“Design that celebrates the grain of the wood and the hand of the artist is growing in popularity as folks increasingly appreciate the value of heirloom-quality goods,” Barnard says. “Slow-made textiles, furniture and accessories are an investment worth making, knowing that our choices will serve us for many years to come. Because it can be challenging to find or source sustainably produced items that meet exact needs, personalization and customization are often popular for sustainable design. Working with local artisans or craftspeople may offer more autonomy and control of the construction process, from selecting sustainable base materials to low or no VOC adhesives or finishes. It also gives more control over the outcome, making it easier to customize items to your exact aesthetic tastes and needs.”
She adds that while not all biophilic design is inherently sustainable, biophilic principles are often embraced in sustainable design. Embracing natural materials and using sustainably produced textiles and wallcoverings with natural prints create an interior relationship with nature that reflects environmentally conscious decision-making.
“Post-consumer recycled fibers, like those made from plastic bottles, are celebrated for durability and sustainability,” Barnard says. “Recycled fibers can be used to produce indoor/outdoor rugs and in some furnishings. These offer a durable option while minimizing the waste often associated with the production of synthetics.”
Porcelain pavers are very popular in outdoor spaces, according to Mark Meahl, president and founder of Garden View Landscape Nursery & Pools.
“Some of the advantages of porcelain pavers as opposed to standard concrete pavers is that there are a very wide selection of styles and they actually can simulate other materials like wood or cut stone very closely but have much better durability than wood or concrete pavers,” Meahl says. “They are also very hard surfaces, so they do not stain as easily as concrete pavers. The one disadvantage to porcelain pavers is that they are considerably more expensive than most concrete pavers, but they can be substantially less expensive than real stone or other expensive materials.”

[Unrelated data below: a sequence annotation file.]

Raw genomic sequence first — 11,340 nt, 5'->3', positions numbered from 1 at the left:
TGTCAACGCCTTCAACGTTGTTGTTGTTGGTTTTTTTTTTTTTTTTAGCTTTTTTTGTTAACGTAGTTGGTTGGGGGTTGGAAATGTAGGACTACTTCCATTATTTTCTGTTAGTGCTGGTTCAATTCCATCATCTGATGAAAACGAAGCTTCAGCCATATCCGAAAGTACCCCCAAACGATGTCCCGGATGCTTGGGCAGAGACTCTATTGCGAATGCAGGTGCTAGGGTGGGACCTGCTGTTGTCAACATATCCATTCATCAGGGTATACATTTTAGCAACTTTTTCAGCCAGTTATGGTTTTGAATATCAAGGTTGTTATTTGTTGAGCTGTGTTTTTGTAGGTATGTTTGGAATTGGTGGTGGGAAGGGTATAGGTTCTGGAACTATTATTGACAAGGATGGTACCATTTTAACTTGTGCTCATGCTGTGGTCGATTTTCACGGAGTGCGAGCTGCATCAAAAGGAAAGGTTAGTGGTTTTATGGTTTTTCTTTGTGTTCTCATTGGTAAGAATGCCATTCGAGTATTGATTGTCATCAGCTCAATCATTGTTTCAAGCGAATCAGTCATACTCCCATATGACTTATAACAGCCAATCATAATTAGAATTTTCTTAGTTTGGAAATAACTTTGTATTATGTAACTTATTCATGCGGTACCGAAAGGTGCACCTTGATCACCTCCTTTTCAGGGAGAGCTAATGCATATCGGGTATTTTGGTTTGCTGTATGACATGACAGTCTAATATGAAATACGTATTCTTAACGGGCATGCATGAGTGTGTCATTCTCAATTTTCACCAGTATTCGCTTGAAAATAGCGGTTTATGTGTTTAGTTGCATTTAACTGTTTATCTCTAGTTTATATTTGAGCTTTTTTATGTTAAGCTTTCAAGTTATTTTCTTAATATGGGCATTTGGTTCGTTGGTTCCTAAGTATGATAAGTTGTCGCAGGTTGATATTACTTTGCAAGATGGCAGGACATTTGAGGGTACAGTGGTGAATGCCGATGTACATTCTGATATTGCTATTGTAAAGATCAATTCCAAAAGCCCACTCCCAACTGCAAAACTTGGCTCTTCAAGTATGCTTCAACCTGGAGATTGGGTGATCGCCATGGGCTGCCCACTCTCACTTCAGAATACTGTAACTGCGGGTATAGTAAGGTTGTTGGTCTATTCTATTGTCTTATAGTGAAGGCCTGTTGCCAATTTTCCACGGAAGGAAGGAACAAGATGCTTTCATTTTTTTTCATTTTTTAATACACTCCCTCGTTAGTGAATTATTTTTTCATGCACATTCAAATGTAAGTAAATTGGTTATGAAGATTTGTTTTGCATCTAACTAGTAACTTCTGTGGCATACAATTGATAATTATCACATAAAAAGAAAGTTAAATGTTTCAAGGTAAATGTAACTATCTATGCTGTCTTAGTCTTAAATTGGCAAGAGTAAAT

Meahl points out that concrete is another popular sustainable building material due to its clean, uncluttered look and lower cost.
“Concrete paving is very popular for simplistic modern and midcentury design,” Meahl says. “The main disadvantage to concrete as opposed to pavers is that concrete fissures. If the ground moves the concrete will crack. Poured-in-place concrete stepping pads can be very attractive when surrounded by grass, gravel or ground covers, and because they are not one congruent large area they can move with slight ground movement, reducing the fissure issue.”
When sourcing materials for outdoor countertops, Barnard says porcelain slabs are a sturdy option durable enough for outdoor use. Porcelain avoids mining from quarries while offering increased stain, scratch, freeze/thaw and UV resistance.
“Vintage furnishings have maintained popularity throughout interior design and are increasingly sought for outdoor use,” Barnard says. “Midcentury modern patio furniture from designers like Bertoia for Knoll, John Salterini and Woodard Brothers offer enduring designs still loved today, made from long-lasting materials like metal and spun fiberglass.
“When considering materials for outdoors, it’s also essential to consider the durability of a product for an outdoor space. In some cases, a material made with synthetics may be beneficial for its endurance over an organic material that may need to be frequently replaced. It’s crucial to consider elements like sun exposure when selecting materials to determine longevity needs.”
When it comes to home gardens, Wolfenson points out that native plants are easier to take care of. She recommends using high-tolerance, low-waste plants.
“Build organic fences from wood waste or cut materials,” Wolfenson says. “And make your leftover vegetables into organic fertilizer.”